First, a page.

Chinese Riddle/Tongue Twister

“men wai you shi shi shi zhi shi shi zi,

hui shi you shi shi shi zhi shi shi zi ?”


 “Beyond the door are 44 stone lions, or are they 44 dead lions?”

“This one is really common in schools, at least in my experience, because not only is it a riddle or a play on words, but the best way to describe it is a tongue twister. To be able to say it would prove your aptitude with the language, because Chinese works on a system where you have four pronunciation levels; there’s a flat, a rising, a dip and then a fall tone, and with the tone itself it changes meaning. Anyway, its a very short phrase, and translated it means, “Beyond the door are 44 stone lions, or are they 44 dead lions?” Usually the person hearing the rhyme is not expected to have an answer for it, in the context I learned it its not so much for that as it is can you say it and not mess up, and if you don’t mess up then you’re pretty good.  One of the most important things about speaking Chinese is to be aware of the difference in meaning one change in tone can make. I mean for me it was a lot of fun, and kids get a lot of bravado because they feel they know how to pronounce words properly. So it was a way to encourage kids to learn tonal differences. I never really studied why this tongue twister became so popular, but I do know that a lot of old Chinese houses like stone lions in front of their doors, as guardian spirits.” (see entry: Chinese Door Guardians)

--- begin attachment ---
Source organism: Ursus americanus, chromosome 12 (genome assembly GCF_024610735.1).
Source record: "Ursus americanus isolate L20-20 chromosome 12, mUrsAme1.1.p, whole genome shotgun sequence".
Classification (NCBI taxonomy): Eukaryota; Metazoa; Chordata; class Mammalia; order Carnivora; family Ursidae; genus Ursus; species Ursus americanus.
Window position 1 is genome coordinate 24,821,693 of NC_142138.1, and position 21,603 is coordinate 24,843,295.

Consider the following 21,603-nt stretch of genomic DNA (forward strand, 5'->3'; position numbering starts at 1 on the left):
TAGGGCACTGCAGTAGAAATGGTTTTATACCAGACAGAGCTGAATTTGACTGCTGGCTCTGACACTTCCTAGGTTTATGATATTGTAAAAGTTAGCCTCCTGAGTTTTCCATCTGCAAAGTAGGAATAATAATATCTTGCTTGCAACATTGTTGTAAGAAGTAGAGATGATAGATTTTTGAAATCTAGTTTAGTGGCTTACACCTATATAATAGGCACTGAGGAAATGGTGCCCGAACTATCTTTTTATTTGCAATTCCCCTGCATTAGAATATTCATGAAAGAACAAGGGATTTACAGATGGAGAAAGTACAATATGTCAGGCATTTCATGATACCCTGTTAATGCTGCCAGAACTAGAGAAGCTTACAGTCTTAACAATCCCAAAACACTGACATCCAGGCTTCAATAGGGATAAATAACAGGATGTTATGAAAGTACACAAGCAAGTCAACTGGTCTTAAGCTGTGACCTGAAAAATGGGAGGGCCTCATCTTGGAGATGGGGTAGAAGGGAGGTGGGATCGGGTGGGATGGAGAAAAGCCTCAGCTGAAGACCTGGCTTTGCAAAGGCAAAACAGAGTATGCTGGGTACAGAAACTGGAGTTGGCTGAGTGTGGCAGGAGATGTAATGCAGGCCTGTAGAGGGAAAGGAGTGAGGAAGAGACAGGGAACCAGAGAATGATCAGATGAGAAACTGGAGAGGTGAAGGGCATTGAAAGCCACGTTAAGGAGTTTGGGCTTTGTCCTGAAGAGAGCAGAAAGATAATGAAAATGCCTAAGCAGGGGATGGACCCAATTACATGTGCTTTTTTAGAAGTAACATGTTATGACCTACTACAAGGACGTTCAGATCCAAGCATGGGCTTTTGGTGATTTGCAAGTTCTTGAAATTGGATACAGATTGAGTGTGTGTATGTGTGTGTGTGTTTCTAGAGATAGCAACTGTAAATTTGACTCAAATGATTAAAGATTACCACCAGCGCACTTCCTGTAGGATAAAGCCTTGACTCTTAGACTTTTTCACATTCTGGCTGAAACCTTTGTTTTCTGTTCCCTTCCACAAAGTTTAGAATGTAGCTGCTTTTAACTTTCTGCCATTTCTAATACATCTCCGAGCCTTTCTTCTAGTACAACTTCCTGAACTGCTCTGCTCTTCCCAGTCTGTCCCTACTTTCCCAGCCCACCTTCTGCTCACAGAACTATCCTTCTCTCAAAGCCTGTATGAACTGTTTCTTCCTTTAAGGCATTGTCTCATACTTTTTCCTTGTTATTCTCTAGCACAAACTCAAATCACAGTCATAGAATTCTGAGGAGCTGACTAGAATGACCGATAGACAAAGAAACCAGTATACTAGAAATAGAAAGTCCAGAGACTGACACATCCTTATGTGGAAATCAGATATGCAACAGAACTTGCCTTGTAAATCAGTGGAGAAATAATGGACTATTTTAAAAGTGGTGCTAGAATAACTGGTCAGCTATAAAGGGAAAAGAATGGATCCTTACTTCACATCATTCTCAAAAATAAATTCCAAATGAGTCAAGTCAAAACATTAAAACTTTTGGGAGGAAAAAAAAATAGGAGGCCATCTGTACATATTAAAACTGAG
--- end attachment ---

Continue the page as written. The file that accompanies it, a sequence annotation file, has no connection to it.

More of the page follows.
The informant who told me about this tongue twister was born and grew up in Hong Kong for a great part of his life. He speaks fluent Chinese and has had significant exposure to Chinese culture, given the fact that he and his family still speak the language and practice many of the traditional customs. He moved to the US in 5th grade.

The informant remembers first learning this tongue twister in school about 9 years ago, when he still lived in Hong Kong. China has a very established culture of tongue twisters, given that the language is difficult to speak and tonal differences are key. He says that this is one of he most prolific and popular tongue twisters in China, and like the others, it relies on the difficulty of its pronunciation to create the challenge. Apparently this is a shortened version of a longer, more difficult tongue twister that is practiced by people schooled in traditional Chinese, however, this is the more popular one.